As Irma Looms, Some Guard Members Hopscotch From Storm to Storm
ARLINGTON, Va. --
National Guard members across the United States returned home earlier this week for a quick recovery and then redeployed in support of the Caribbean areas hammered by Hurricane Harvey and the southeastern U.S. menaced by Hurricane Irma.
Irma, currently a Category 4 storm, is due to make landfall tomorrow morning in southern Florida, where massive evacuations have been underway for days. News reports early today reported that the hurricane had already passed over Cuba as it churned toward the Florida Keys.
The Illinois and North Carolina Air National Guard have deployed C-130s to the U.S. Virgin Islands, which had been pounded by Hurricane Harvey and is already affected by Irma. The aircraft are loaded with emergency equipment. Another C-130, provided by Illinois, is staged at Joint Base Andrews, Maryland, awaiting orders when needed.
Preparing for Hurricane Irma
In Wisconsin, Gov. Scott Walker yesterday authorized the adjutant general to call elements of the Wisconsin National Guard to state active duty to assist civil authorities in Florida, if needed, in response to Hurricane Irma.
The Kentucky National Guard is also assisting the U.S. Virgin Islands, having deployed two medevac Black Hawks Sept. 7, along with 20 Guard members assigned to the 63rd Theater Aviation Brigade. Figures from the National Guard Bureau showed Saturday that more than 625 Guard troops were assisting authorities in the Virgin Islands.
The Utah National Guard has provided two linguists and one Joint Incident Site Communications Capability team of six service members to Puerto Rico. The U.S. territory is also receiving aid from six airmen of the 269th Combat Communications Squadron, Ohio Air National Guard, delivering communications support for first responders and other government agencies.
NGB figures indicated that more than 375 members of the Army National Guard were at work in Puerto Rico.
Caribbean Relief Efforts
As of Sept. 4, the Rhode Island National Guard delivered meals ready to eat to the U.S. Virgin Islands, via a C-130 and were to return yesterday with a logistical squadron team of approximately 15 citizen-soldiers to provide a staging area for in- and out-bound military aircraft.
By tomorrow morning, Irma is predicted to make a direct land fall on southern Florida as a Category 4 storm, making it the state's strongest hurricane strike since Charley in 2004, according to the Weather Channel.
States in the affected path have each mobilized and or placed a number of Guard members on standby as their governors have declared a state of emergency for Florida, North Carolina and South Carolina within the contiguous United States.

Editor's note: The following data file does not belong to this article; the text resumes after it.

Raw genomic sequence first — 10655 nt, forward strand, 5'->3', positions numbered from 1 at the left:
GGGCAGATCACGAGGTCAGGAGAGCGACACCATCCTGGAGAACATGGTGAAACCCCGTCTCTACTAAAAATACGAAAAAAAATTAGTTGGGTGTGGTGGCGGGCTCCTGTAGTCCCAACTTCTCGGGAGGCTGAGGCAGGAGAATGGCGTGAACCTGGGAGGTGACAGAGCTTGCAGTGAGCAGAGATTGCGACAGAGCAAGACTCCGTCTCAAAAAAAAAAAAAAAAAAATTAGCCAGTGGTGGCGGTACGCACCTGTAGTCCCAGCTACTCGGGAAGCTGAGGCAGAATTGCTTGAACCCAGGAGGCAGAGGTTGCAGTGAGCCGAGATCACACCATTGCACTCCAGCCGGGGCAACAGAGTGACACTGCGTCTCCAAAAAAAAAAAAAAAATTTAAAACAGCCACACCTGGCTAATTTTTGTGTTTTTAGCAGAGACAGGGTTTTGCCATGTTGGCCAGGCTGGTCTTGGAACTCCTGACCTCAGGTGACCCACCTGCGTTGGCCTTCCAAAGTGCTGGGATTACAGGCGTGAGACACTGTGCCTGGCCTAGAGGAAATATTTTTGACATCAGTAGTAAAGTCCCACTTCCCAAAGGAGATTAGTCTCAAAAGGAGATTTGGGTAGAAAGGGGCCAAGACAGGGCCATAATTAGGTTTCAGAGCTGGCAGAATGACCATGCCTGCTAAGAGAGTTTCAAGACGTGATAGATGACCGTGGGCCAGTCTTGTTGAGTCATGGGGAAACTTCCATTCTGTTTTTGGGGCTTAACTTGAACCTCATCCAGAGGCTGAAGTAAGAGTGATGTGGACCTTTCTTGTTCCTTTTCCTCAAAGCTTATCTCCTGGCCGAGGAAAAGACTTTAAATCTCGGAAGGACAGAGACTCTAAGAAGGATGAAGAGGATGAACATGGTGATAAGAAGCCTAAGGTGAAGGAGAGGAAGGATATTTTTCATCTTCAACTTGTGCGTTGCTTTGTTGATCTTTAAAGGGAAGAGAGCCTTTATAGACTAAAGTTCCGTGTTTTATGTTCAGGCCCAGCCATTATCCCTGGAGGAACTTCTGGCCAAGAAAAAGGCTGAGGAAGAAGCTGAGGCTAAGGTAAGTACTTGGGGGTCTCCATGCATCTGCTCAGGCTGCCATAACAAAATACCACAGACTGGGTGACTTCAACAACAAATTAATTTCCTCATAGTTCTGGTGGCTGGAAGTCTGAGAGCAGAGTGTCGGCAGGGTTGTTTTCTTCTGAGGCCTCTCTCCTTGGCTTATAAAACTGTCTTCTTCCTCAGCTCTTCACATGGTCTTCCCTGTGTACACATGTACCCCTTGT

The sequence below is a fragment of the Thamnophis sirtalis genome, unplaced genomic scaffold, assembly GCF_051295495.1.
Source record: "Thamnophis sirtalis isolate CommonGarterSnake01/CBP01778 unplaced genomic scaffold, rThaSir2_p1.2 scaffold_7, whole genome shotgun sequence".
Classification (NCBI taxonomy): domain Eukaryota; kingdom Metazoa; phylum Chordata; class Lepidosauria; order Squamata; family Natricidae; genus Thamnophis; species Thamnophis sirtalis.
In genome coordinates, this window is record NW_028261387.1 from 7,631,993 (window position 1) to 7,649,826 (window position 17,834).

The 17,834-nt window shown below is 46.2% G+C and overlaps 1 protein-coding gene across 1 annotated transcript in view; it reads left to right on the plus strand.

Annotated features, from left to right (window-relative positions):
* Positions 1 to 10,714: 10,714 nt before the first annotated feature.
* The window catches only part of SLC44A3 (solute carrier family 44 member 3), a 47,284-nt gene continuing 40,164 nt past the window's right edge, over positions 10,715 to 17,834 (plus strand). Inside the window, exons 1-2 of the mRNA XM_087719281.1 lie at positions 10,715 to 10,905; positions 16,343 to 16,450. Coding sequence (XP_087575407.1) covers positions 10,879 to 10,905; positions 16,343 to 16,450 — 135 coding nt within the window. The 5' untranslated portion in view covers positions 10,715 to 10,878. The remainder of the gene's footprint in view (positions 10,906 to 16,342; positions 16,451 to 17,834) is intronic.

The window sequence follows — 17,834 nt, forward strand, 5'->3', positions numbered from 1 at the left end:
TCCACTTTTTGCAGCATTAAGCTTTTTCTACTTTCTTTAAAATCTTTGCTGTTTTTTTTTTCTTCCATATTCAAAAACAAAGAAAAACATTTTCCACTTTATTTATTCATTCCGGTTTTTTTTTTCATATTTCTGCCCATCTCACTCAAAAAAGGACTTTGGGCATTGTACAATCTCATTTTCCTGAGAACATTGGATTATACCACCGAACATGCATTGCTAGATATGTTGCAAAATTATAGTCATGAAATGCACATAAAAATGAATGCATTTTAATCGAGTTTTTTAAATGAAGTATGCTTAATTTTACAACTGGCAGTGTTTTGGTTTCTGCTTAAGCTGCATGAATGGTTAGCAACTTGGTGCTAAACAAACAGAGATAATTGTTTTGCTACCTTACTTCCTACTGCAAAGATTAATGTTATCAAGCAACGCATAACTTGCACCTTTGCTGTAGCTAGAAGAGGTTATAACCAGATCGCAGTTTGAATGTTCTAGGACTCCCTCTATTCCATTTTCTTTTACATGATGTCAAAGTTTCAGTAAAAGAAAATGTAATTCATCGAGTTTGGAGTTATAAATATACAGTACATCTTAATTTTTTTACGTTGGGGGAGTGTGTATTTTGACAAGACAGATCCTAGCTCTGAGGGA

"Just as our soldiers and airmen stayed strong and answered the call during the floods of 2015, Hurricane Matthew last year and the many other recent events when our state needed support, so now is the time we must be ready for Hurricane Irma," said Army Maj. Gen. Robert E. Livingston Jr., the adjutant general for South Carolina.
Preparations in Florida
Florida has activated 4,000 of its 7,000 Guard members providing on-going shelter and evacuation efforts. The remaining 3,000 members are on traditional Guard duty this weekend.
In preparation, Georgia National Guard has moved its C-130s to Memphis, Tennessee, in an effort to protect the aircraft and keep them readily deployable.
Florida is also receiving assistance from more than 100 members of the 253rd Transportation Company, New Jersey National Guard, bringing with them high-wheeled vehicles.
The 156th Aeromedical Evacuation Squadron, North Carolina National Guard, deployed to Key West, Florida, to assist in evacuation functions.
The Oregon Air National Guard yesterday sent 15 service members of the 125th Special Tactics Squadron to Florida.. They are to provide rescue via three Zodiac boats and help with air traffic control operations as needed.
One hundred Air Guard members of the 129th Rescue Wing arrived on the east coast of Florida. Many of the same California Guard members, like other states, just returned from Texas where they are credited with saving 113 people after Hurricane Harvey, according to news reports.
"We're always ready to answer that call," said Air Force Capt. Roderick Bersamina.
New York's Air National Guard was also deployed to help. For the second time in two weeks, airmen of the New York Air National Guard's 105th Airlift Wing and 106th Rescue Wing, deployed troops and equipment in support of a hurricane response Sept. 7.
Two C-17s assigned to the 105th Airlift Wing departed Gabreski Air National Guard Base at Westhampton Beach, New York, the home of the 106th Rescue Wing, on the afternoon of Sept. 7 carrying three HH-60 Pave Hawk rescue helicopters, three Zodiac inflatable rescue boats, and a team of maintainers, pararescuemen, combat rescue officers, logisticians, and other support staff, and headed for San Juan, Puerto Rico.
The wing also flew two HC-130 search-and-rescue aircraft, which are capable of refueling the HH-60s in flight and providing command-and-control capability, to Puerto Rico as well. The deployment was one component of the National Guard response to Hurricane Irma's impact on that island and the U.S. Virgin Islands.
The 106th Rescue Wing committed a total of 131 airmen to the mission.
The 105th Airlift Wing, which is based at Stewart Air National Base outside Newburgh, New York, committed 12 airmen to the Caribbean mission.
Yesterday, members the 106th Rescue Wing team began conducting missions in St. Croix, U.S. Virgin Islands, basing out of San Juan, according to Air Force Capt. Michael O'Hagan, the wing’s public affairs officer.
The two wings did the same thing on Aug. 26, and headed for Fort Hood, Texas, after Hurricane Harvey flooded the Houston area.
(Eric Durr of the New York National Guard contributed to this article.)